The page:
Comelec releases calendar of activities for 2016 barangay, SK elections

Michael Bueza
Comelec releases calendar of activities for 2016 barangay, SK elections
The Comelec also lists prohibitions during the election and campaign periods, and on election day itself

MANILA, Philippines – The Commission on Elections (Comelec) has released the schedule of activities leading to the barangay and Sangguniang Kabataan (SK or youth council) elections on October 31, 2016.

The poll body also listed prohibited acts during the election and campaign periods, and on election day itself.

The election period will be from October 1 to November 7, according to Comelec Resolution 10151.

Meanwhile, candidates can file their certificates of candidacy from October 3 to 5. The campaign period will be from October 21 to 29. 

The Comelec noted that only voters aged 18-24 years old can run for SK posts. (READ: What’s in the new Sangguniang Kabataan?)


On election day, October 31, voters can cast their votes from 7 am to 3 pm. The counting and canvassing of votes will immediately follow.

After the polls, all candidates are required to file their statement of contributions and expenses (SOCE) until November 30.

Registration of voters for the barangay and SK polls started on Friday, July 15, and will last until July 30. Comelec offices are open from 8 am to 5 pm, including weekends and holidays.

The smallest administrative unit in the Philippines, barangays provide frontline government services to Filipinos, especially those in far-flung areas.

Meanwhile, the Sangguniang Kabataan serves as a venue for the Filipino youth to participate in local governance and nation-building.

Prohibited acts

Comelec Resolution 10151 also listed prohibited acts during the election period:

  • Carrying of firearms or other deadly weapons, also known as the gun ban
  • Use of security personnel or bodyguards by candidates
  • Organizing or maintaining reaction forces, strike forces, or similar forces
  • Alteration of territory of a precinct, or establishment of a new precinct
  • Transfer or detail of officers and employees in the civil service, including public school teachers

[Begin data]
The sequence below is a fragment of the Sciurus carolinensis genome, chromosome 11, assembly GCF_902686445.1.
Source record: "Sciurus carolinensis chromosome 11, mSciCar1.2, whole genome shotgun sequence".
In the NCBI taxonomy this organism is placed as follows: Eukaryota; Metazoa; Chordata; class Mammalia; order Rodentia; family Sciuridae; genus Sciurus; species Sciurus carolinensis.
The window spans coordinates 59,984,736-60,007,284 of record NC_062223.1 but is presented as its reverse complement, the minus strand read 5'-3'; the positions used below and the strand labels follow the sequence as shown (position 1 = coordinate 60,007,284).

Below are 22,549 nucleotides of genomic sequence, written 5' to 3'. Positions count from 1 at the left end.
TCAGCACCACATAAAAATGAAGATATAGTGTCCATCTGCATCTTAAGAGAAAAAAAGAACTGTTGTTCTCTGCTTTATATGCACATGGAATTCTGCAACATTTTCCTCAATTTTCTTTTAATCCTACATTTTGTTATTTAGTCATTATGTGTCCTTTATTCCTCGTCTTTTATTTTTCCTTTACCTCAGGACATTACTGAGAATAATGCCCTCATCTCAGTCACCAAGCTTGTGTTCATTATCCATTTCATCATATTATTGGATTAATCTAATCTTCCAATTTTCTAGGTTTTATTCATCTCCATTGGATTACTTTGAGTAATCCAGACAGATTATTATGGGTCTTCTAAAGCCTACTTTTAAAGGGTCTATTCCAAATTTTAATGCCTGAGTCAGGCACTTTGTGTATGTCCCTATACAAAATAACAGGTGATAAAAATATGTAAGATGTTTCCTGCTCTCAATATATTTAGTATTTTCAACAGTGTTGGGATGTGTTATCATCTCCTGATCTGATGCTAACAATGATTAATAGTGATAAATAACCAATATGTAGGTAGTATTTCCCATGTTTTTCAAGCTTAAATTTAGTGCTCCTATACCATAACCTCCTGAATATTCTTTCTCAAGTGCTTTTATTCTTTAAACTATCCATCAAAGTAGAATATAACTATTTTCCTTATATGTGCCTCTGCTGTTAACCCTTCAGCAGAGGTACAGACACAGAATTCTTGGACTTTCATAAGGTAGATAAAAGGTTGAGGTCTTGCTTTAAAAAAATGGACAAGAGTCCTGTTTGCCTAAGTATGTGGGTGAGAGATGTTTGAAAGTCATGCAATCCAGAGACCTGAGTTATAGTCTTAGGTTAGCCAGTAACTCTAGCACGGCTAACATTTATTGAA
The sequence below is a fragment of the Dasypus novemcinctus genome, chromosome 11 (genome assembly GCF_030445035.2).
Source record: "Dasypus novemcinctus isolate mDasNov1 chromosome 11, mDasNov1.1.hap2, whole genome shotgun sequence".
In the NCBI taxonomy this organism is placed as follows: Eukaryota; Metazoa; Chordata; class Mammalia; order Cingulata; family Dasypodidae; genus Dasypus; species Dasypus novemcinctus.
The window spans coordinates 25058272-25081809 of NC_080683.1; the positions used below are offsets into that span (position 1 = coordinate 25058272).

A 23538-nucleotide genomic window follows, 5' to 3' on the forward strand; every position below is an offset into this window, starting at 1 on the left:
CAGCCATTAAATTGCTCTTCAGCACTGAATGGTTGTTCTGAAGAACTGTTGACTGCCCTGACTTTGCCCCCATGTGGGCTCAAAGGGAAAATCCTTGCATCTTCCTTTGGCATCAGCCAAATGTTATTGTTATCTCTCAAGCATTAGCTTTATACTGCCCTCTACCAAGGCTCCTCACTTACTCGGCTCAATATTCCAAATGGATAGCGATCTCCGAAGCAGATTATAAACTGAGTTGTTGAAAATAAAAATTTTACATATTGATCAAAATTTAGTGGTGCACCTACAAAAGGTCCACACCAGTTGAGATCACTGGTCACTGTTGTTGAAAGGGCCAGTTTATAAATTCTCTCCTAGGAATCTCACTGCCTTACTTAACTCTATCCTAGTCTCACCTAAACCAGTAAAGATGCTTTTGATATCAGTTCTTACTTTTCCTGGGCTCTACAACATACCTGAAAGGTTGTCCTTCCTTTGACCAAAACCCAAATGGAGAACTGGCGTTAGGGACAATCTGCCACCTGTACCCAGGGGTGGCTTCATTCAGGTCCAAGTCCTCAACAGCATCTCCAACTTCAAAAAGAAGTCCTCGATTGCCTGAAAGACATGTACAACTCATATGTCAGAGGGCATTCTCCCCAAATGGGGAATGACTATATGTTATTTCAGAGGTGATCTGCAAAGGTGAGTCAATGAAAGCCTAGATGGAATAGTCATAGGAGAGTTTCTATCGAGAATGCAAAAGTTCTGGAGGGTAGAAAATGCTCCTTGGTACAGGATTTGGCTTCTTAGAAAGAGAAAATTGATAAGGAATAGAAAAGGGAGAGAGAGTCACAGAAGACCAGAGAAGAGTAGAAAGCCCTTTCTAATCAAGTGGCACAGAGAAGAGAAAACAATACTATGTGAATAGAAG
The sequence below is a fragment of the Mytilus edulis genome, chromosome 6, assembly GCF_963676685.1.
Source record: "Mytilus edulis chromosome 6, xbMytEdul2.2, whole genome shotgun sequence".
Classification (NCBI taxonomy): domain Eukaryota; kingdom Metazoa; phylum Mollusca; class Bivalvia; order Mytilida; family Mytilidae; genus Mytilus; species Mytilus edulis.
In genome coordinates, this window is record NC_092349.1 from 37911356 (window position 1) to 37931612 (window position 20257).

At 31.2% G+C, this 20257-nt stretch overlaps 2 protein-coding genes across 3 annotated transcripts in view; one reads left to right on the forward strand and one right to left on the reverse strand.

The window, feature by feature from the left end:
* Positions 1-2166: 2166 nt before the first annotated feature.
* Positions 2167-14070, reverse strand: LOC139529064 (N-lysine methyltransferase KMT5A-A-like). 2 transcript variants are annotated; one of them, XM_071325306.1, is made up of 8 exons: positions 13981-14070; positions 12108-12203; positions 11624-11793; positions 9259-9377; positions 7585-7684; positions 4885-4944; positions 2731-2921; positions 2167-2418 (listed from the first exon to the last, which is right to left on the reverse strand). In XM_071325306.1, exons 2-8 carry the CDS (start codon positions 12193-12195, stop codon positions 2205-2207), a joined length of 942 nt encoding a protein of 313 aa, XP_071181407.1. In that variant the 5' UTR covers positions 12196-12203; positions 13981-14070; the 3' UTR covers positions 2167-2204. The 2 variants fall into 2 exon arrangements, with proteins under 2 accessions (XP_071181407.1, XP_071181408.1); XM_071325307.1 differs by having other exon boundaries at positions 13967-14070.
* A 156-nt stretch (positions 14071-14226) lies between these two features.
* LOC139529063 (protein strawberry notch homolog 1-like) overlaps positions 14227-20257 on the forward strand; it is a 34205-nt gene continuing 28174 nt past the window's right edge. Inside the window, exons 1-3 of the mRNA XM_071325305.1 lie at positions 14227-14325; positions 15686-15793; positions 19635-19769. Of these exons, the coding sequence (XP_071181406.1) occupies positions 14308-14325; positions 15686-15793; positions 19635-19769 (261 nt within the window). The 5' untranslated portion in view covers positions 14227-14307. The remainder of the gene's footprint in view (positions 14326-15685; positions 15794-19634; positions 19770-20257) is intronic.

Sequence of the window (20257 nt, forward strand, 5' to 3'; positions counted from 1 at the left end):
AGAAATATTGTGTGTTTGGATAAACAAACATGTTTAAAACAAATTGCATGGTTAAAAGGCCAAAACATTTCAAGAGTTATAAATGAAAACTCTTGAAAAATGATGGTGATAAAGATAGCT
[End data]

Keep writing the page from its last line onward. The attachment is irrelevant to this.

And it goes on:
• Suspension of any elective provincial, city, municipal or barangay officer

There are additional bans during the campaign period:

  • Removing, destroying, or preventing distribution of lawful election propaganda
  • Making any donation or gift in cash or in kind
  • Using armored land, water, or air craft
  • Appointing or using special policemen, special/confidential agents or the like

The last 3 items are likewise banned on the eve of the election and on election day. Meanwhile, the construction or maintenance of local government-funded roads and bridges is prohibited from October 21 to 30.

A liquor ban will be enforced from October 30 to 31, along with the prohibition to campaign and to give or accept free food, drinks, and things of value.

On election day itself, these acts are likewise prohibited:

  • Voting more than once or in substitution of another
  • Soliciting votes or undertaking any propaganda for or against any candidate within the polling place or within 30 meters
  • Opening of booths or stalls for the sale of wares, merchandise or refreshments within 30 meters from the polling place
  • Holding of fairs, cockfights, boxing, horse races, or similar sports 

Fund-raising through activities like dances, lotteries, and cockfights is prohibited from October 1 to 31.

An appointment ban in government is also in place from September 16 to October 30.

Meanwhile, the unsanctioned release of prisoners is not allowed from September 1 to November 30. –

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Michael Bueza

Michael is a data curator under Rappler's Tech Team. He works on data about elections, governance, and the budget. He also follows the Philippine pro wrestling scene and the WWE. Michael is also part of the Laffler Talk podcast trio.